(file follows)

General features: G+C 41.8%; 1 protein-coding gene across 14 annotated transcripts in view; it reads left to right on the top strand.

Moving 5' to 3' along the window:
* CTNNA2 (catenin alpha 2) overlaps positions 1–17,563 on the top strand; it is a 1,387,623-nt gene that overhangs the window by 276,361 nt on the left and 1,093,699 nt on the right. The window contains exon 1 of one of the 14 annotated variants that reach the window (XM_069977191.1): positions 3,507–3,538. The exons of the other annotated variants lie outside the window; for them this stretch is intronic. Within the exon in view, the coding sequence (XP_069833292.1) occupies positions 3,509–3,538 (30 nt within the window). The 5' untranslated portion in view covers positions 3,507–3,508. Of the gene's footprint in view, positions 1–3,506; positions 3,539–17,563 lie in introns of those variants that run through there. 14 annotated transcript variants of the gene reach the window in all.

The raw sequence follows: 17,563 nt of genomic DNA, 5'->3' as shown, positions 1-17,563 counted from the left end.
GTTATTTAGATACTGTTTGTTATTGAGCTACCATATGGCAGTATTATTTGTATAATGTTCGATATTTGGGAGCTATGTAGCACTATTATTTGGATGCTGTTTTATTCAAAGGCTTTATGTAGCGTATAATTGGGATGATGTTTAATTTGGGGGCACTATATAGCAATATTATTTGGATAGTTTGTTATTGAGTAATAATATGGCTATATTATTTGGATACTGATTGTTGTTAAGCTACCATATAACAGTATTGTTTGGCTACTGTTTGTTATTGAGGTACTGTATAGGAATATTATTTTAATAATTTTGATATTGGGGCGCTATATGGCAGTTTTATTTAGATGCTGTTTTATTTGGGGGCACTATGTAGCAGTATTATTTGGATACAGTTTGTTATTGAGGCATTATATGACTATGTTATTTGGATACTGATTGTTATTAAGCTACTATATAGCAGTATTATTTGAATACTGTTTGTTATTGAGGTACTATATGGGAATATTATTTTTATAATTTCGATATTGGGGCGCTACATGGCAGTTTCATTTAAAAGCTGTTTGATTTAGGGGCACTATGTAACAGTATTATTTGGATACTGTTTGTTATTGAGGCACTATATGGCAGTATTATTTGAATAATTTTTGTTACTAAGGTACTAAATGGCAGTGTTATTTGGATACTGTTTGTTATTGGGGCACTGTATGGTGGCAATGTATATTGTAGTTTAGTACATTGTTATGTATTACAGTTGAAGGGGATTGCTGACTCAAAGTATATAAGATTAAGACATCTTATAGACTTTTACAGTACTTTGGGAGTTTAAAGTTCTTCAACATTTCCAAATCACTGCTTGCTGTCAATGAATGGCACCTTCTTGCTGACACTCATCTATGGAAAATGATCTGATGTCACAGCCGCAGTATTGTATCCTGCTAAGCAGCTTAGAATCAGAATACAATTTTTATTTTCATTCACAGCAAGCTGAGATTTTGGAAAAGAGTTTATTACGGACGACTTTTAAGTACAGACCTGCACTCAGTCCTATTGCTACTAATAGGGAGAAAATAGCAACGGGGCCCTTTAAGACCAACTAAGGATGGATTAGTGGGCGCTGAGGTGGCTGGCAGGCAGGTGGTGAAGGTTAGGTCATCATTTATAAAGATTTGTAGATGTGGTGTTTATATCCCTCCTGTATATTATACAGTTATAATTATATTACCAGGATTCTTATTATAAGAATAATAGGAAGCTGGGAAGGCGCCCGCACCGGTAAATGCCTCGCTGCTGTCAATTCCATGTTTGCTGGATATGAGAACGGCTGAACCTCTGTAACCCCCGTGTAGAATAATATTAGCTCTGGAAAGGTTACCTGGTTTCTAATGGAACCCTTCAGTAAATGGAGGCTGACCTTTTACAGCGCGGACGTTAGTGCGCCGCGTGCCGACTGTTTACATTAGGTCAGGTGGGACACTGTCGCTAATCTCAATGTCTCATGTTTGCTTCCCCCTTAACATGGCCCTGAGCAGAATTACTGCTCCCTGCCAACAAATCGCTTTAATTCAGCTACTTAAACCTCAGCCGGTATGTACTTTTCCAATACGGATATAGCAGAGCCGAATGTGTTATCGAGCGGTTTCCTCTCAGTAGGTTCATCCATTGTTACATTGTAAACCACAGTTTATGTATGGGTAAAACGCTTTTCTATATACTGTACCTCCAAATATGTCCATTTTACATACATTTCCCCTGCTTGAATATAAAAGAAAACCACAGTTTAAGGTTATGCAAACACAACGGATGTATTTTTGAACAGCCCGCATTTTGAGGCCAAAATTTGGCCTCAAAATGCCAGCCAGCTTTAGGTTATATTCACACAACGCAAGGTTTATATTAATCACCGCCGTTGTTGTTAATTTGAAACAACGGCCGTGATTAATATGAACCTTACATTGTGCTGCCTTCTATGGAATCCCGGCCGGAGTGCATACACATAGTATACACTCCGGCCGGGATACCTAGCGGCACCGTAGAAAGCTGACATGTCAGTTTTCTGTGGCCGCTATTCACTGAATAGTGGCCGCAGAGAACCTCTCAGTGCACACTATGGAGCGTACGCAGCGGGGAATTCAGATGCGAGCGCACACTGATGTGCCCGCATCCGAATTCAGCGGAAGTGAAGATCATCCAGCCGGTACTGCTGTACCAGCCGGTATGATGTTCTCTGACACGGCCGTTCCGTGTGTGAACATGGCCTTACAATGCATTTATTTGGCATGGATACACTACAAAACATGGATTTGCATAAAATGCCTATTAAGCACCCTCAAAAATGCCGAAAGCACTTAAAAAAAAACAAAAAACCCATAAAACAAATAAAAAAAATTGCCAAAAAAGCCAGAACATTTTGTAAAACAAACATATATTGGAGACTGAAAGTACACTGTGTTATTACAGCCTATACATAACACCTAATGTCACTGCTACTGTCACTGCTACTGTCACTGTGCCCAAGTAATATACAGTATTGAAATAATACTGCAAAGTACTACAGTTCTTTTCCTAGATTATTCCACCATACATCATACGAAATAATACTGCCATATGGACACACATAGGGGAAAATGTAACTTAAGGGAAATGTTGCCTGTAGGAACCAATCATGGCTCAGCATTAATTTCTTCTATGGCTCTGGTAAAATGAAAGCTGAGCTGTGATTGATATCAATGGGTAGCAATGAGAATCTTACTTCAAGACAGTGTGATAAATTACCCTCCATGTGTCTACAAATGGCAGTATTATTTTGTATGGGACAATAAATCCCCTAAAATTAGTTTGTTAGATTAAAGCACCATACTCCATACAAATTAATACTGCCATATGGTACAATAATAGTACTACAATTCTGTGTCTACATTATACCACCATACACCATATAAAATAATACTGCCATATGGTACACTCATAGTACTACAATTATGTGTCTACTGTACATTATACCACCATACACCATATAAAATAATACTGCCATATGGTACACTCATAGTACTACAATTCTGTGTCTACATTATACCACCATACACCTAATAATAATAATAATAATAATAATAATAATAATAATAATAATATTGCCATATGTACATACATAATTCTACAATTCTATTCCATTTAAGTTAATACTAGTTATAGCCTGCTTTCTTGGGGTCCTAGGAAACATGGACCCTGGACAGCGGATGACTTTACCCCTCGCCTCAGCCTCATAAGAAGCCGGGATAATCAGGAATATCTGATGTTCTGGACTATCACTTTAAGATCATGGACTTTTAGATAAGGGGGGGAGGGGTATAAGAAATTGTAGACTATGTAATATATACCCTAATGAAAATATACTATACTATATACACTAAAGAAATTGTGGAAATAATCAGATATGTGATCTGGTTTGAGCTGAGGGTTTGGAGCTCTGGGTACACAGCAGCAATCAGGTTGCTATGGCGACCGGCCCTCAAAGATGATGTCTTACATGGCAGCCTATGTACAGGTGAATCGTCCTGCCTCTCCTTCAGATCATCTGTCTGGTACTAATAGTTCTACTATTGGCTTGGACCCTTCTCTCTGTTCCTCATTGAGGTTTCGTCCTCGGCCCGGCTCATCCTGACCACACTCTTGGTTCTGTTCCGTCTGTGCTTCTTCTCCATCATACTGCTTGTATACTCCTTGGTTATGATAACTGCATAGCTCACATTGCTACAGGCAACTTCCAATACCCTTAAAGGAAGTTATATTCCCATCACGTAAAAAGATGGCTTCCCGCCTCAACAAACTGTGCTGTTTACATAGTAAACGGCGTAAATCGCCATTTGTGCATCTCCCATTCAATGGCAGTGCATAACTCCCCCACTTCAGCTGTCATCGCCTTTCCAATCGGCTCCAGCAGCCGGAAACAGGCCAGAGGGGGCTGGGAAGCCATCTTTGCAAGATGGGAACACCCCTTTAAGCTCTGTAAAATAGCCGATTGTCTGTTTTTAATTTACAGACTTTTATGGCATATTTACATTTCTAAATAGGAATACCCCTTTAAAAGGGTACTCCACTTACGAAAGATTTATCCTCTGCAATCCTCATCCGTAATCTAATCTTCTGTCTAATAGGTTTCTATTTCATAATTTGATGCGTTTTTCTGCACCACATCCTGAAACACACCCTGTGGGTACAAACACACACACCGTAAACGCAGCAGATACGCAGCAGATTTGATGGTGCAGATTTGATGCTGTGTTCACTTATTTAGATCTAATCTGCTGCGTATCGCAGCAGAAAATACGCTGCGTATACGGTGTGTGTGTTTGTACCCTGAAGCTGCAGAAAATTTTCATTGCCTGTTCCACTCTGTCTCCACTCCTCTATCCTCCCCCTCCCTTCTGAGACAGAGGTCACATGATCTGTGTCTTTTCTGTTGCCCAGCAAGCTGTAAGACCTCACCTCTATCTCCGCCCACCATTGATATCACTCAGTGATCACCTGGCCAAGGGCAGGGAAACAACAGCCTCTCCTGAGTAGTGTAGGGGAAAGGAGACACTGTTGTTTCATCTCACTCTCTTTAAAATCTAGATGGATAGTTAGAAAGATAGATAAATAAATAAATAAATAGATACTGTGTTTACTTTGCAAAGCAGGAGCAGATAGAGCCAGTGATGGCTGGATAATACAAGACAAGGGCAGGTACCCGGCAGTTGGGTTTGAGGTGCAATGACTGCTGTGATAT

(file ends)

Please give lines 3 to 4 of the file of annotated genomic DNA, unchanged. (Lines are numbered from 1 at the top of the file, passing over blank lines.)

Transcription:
* CTNNA2 (catenin alpha 2) overlaps positions 1–17,563 on the top strand; it is a 1,387,623-nt gene that overhangs the window by 276,361 nt on the left and 1,093,699 nt on the right. The window contains exon 1 of one of the 14 annotated variants that reach the window (XM_069977191.1): positions 3,507–3,538. The exons of the other annotated variants lie outside the window; for them this stretch is intronic. Within the exon in view, the coding sequence (XP_069833292.1) occupies positions 3,509–3,538 (30 nt within the window). The 5' untranslated portion in view covers positions 3,507–3,508. Of the gene's footprint in view, positions 1–3,506; positions 3,539–17,563 lie in introns of those variants that run through there. 14 annotated transcript variants of the gene reach the window in all.

The raw sequence follows: 17,563 nt of genomic DNA, 5'->3' as shown, positions 1-17,563 counted from the left end.